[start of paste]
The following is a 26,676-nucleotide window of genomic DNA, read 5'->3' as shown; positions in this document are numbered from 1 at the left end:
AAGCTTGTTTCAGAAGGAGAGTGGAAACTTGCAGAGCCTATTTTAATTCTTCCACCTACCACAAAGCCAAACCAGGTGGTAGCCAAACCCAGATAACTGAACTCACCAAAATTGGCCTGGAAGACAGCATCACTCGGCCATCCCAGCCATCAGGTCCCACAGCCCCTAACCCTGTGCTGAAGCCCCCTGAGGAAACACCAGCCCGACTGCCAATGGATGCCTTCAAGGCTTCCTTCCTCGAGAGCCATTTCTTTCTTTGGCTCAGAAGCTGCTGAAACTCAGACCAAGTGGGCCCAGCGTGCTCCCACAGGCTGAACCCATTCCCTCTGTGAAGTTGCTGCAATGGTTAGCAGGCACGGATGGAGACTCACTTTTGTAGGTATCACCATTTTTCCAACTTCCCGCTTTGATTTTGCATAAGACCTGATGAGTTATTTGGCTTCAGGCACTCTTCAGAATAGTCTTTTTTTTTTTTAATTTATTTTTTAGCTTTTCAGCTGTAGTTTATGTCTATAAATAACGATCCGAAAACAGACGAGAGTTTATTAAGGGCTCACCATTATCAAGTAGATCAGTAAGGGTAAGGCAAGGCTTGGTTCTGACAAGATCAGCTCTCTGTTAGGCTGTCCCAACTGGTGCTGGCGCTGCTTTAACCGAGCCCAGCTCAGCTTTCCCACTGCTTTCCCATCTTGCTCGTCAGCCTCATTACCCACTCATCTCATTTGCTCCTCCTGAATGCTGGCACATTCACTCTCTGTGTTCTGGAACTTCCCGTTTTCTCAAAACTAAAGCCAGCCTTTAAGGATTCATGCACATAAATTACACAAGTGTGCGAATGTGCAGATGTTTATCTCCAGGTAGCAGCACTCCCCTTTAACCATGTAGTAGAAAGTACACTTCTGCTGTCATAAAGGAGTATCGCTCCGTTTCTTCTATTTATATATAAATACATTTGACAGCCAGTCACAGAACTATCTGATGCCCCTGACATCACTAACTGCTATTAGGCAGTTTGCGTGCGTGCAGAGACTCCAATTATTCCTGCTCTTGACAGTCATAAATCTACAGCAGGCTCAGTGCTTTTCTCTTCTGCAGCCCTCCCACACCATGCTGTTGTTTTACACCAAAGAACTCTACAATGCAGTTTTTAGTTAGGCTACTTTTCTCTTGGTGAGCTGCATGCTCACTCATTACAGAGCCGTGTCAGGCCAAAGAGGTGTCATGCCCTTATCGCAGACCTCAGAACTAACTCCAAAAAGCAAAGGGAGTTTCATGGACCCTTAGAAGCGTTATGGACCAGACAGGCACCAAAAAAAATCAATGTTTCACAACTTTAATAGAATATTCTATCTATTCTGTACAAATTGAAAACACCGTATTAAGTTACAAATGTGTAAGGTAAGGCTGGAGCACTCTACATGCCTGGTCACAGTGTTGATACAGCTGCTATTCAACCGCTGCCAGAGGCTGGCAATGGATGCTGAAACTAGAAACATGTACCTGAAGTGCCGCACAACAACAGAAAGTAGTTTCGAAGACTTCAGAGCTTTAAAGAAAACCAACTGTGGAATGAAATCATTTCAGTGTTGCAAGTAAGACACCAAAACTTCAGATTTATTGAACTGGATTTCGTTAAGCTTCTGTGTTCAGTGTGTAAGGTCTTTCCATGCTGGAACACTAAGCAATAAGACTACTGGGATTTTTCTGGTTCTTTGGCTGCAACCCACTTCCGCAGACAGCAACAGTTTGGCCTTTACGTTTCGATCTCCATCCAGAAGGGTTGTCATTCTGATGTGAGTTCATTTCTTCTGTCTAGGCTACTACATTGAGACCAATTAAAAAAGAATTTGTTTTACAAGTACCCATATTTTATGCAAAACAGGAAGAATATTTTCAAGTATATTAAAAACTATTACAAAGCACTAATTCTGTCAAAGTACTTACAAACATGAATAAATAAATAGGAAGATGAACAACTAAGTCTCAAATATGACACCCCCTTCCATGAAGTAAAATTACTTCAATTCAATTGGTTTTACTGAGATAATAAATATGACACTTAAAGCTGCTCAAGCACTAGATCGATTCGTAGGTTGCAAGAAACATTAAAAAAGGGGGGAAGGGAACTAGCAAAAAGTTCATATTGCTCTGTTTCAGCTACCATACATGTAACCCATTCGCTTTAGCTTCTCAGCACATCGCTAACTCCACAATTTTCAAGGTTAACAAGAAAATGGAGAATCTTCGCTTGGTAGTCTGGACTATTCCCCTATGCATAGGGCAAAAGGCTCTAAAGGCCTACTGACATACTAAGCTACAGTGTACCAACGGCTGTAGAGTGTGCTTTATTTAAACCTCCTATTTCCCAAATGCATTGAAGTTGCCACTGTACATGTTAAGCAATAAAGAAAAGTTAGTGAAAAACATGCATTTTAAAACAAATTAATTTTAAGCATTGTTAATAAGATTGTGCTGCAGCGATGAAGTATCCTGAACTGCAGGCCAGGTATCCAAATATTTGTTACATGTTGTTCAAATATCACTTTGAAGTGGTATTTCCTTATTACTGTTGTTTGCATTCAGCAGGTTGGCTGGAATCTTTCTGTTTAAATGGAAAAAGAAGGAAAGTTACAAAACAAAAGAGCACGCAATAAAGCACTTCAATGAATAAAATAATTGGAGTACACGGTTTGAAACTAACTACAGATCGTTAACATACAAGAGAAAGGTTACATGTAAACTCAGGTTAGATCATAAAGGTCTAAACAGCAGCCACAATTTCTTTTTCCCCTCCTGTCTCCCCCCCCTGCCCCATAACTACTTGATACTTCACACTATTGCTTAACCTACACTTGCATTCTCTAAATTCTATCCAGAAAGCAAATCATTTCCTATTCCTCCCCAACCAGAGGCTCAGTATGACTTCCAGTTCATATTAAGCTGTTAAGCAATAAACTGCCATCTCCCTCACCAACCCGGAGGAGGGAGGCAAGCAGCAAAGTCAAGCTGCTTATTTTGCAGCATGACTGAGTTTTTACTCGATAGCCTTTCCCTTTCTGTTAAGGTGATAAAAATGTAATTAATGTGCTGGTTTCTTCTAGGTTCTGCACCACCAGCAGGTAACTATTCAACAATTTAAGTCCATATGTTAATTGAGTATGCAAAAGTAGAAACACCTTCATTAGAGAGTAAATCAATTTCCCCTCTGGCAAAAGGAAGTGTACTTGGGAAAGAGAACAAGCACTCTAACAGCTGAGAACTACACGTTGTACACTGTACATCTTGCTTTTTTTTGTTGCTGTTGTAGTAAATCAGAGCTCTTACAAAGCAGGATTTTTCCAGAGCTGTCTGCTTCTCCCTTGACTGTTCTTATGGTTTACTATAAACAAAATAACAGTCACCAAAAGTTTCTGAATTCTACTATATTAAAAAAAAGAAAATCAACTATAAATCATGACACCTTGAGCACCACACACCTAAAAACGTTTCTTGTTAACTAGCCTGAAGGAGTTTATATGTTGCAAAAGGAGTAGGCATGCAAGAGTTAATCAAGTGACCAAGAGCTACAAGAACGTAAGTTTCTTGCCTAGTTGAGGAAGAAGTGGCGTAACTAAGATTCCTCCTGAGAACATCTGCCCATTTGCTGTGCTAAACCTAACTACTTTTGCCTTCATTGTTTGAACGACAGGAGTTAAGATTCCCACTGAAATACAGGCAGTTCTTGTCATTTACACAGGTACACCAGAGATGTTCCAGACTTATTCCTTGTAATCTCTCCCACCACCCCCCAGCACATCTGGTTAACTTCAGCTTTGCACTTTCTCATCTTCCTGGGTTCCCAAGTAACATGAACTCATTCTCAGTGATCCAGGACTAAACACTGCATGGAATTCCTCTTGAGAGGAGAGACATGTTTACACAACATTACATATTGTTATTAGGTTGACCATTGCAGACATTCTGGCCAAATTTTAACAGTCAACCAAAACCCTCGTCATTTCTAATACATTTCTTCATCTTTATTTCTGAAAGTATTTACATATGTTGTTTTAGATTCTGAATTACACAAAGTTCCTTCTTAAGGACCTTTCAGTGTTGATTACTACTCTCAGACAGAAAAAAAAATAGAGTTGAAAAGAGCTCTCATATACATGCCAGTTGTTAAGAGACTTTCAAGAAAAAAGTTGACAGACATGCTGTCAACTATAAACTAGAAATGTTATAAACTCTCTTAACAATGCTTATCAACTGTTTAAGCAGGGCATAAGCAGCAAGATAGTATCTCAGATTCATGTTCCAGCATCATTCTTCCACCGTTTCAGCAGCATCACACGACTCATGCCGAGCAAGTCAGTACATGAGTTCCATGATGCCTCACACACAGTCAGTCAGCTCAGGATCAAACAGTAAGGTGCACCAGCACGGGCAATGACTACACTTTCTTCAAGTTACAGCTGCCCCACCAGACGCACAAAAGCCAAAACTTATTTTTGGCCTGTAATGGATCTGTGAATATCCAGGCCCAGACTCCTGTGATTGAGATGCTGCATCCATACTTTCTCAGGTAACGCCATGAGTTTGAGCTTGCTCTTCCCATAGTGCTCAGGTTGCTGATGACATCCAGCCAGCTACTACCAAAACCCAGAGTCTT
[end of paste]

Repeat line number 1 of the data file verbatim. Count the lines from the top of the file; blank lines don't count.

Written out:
The following is a 26,676-nucleotide window of genomic DNA, read 5'->3' as shown; positions in this document are numbered from 1 at the left end: